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February 12, 2013

The Author Himself Was a Cat in the Hat

This hat from Theodor Geisel's collection resembles the one worn by the Cat in the Hat.

This hat from Theodor Geisel’s collection resembles the one worn by the Cat in the Hat.


The Cat wore a hat. Everyone knows that.

But so did Sam-I am, the mooing Mr. Brown and the fat fish from “One Fish, Two Fish” — a tiny yellow hat.

The Grinch disguised himself in a crinkled Santa hat.

All over Dr. Seuss’s beloved children’s books, his characters sport distinctive, colorful headwear — unless they are the kinds of creatures that have it sprouting naturally from their heads in tufted, multitiered and majestically flowing formations.

So it’s no surprise that the real Dr. Seuss, Theodor Seuss Geisel, was a hat lover himself. He collected hundreds of them, plumed, beribboned and spiked, and kept them in a closet hidden behind a bookcase in his home in the La Jolla section of San Diego. He incorporated them into his personal paintings, his advertising work and his books. He even insisted that guests to his home don the most elaborate ones he could find.

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January 16, 2013

Maurice Sendak illustrations to go up for auction

Maurice Sendak, Where the Wild Things Are, first edition, signed and inscribed with a drawing, New York, 1963. Estimate $10,000 to $15,000.

Maurice Sendak, Where the Wild Things Are, first edition, signed and inscribed with a drawing, New York, 1963. Estimate $10,000 to $15,000.

The art will be sold along with pieces by Dr. Seuss, Beatrix Potter, Charles M. Schulz and others

By Prachi Gupta

A rare collection of illustrations by the late beloved children’s book author and illustrator Maurice Sendak is about to go on sale in New York. The collection was consigned to Swann Auction Galleries from the the wife of Sendak’s late friend Reed Orenstein, the latter having forged a lifelong friendship with the writer. Among other original illustrations, Orenstein’s collection contains a signed first edition copy of Sendak’s “Where the Wild Things Are” and eight pencil sketches Sendak drew for his animated CBS show “Really Rosie,” which aired in 1975.

The items go on auction Jan. 24 along with art from other greats, including Dr. Seuss, Beatrix Potter, “Peanuts” creator Charles Schulz, caricaturist Al Hirschfeld, and many others, some of which are featured below:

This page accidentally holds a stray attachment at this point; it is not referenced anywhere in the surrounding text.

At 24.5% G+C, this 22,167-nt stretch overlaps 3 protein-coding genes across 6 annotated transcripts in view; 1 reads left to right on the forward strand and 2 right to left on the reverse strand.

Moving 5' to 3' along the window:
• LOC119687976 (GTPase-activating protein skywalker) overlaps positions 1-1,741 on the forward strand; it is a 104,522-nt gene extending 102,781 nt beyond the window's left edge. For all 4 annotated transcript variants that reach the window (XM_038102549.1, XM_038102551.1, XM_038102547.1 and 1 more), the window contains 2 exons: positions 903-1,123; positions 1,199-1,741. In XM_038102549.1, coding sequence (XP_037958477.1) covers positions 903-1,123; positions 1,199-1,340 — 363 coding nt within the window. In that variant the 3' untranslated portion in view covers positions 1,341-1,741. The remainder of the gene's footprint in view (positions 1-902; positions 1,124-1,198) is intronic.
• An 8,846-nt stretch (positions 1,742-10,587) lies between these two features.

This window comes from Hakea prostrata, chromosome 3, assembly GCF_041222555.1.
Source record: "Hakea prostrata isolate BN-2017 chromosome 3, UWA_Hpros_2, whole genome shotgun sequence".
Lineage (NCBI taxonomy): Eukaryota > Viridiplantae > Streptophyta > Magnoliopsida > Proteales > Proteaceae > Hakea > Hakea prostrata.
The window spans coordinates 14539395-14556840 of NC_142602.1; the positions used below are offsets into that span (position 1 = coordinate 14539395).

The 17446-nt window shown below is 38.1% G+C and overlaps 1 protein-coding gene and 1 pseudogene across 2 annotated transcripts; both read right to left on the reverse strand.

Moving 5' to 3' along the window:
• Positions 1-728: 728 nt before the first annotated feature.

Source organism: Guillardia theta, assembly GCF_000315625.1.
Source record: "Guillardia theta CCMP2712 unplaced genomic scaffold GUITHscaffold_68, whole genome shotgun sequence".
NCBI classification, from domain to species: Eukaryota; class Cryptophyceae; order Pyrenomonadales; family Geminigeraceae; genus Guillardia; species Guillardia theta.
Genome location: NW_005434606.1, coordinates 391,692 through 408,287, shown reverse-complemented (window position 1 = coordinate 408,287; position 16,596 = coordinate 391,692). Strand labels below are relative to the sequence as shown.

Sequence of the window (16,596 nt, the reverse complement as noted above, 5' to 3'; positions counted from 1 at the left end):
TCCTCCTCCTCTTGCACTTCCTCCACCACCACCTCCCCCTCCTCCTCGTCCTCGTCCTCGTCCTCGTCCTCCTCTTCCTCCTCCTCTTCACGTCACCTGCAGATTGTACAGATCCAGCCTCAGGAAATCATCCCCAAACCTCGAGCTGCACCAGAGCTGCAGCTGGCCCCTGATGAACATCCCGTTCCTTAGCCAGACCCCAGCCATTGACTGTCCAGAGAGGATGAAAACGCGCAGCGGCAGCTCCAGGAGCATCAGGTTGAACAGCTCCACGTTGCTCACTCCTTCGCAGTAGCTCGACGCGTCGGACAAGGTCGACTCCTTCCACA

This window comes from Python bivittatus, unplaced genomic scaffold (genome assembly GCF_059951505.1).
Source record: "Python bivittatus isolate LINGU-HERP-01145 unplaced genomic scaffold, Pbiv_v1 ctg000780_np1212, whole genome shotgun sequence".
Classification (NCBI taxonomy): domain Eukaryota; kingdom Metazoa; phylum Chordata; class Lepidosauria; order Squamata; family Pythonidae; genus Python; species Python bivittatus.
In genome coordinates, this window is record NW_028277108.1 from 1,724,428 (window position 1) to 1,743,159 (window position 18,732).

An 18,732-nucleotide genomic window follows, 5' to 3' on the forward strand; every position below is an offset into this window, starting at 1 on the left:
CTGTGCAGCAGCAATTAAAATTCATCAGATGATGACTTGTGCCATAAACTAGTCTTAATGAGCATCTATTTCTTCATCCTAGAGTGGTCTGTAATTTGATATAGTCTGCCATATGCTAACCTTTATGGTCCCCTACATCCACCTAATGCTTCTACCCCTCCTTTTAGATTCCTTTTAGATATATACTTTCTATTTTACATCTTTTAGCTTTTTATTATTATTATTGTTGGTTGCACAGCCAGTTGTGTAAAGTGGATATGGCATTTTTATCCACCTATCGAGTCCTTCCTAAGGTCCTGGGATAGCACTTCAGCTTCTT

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January 9, 2013

A Catalog of Bookstore Cats.

maggieBy Richard Davies

Ever wondered what is the collective term for a group of bookstore cats? We think it should be catalog. Incidentally, a clowder is the term for a group of ordinary cats and a kindle (yes, really) is a group of kittens. AbeBooks asked some of our booksellers to describe the cats that inhabit their bookshops and we now have a gallery of fine felines. Cats and literature have mixed well for a long, long time from T.S. Elliot’s Practical Cats to Edward Lear’s Pussy Cat and Dr Seuss’ Cat in the Hat. Take a tour around these wonderful bookish cats, their owners and their bookstores. If you have a bookstore cat that should be featured in our ‘catalog’, send details and a picture to

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July 23, 2012

20 Best-Selling Children’s Books of All Time

Filed under: Children's books — Tags: , , , , , — Bookblurb @ 5:39 pm

Tales of a Fourth Grade Nothing
Image courtesy of Random House

By John Perritano

Authors come and go, while others, especially those who scribe for children, withstand the yellowing of the folios. For generations, Dr. Seuss, Beatrix Potter and E.B. White have delighted parents and kids with their timeless tomes. No home library would be worth is shelf space without a mischievous cat in a hat, a lovable spider or a furry rabbit whose moniker is Peter.

While Seuss, White and Potter have been stalwarts on the best-selling list for generations, something wonderful, some would say magical, happened in the 1990s. A down-on-her-luck British writer, J.K. Rowling, waved a magic wand and changed children’s literature forever. She introduced us to a boy wizard in “Harry Potter and the Sorcerer’s Stone.” Seven books later, Rowling became one of best-selling authors on this or any other planet, as Hogwarts, Muggle and Quidditch nuzzled their way into our cultural lexicon.

Rowling’s success blew holes in the all-time children’s best-seller list. The magazine, Publishers Weekly, was the last to catalog the best children’s books in 2001. That was long before Rowling’s last volume in 2007, “Harry Potter and the Deathly Hallows”, sold 15 million copies in the first 24 hours, eclipsing in one day the all-time children’s best-seller, “The Poky Little Puppy”, first published in 1942 [sources: Forbes; Random House].

By 2011, Rowling had sold 450 million or so Harry Potter books . We say “or so” because trying to corral the sales figure of a book is like trying to capture a Golden Snitch during a round of Quidditch. In fact, by the time you finish reading this sentence, a few hundred more Harry Potters and Cat in the Hats have been sold.

Go to the next page and thumb through the 20 best-selling children’s books of all time incorporating the sales figures for, shall we say his name? Harry Potter. No doubt you might have favorite, or two.

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March 11, 2012

50 Iconic Writers Who Were Repeatedly Rejected

Whether you’re a struggling writer, or just studying to be one, you probably know that there’s a lot of rejection in your future. But don’t be dismayed, rejection happens even to the best. Here are 50 well-respected writers who were told no several times, but didn’t give up.

  1. Dr. Seuss: Here you’ll find a list of all the books that Dr. Seuss’ publisher rejected.
  2. William Golding: William Golding’s Lord of the Flies was rejected 20 times before becoming published.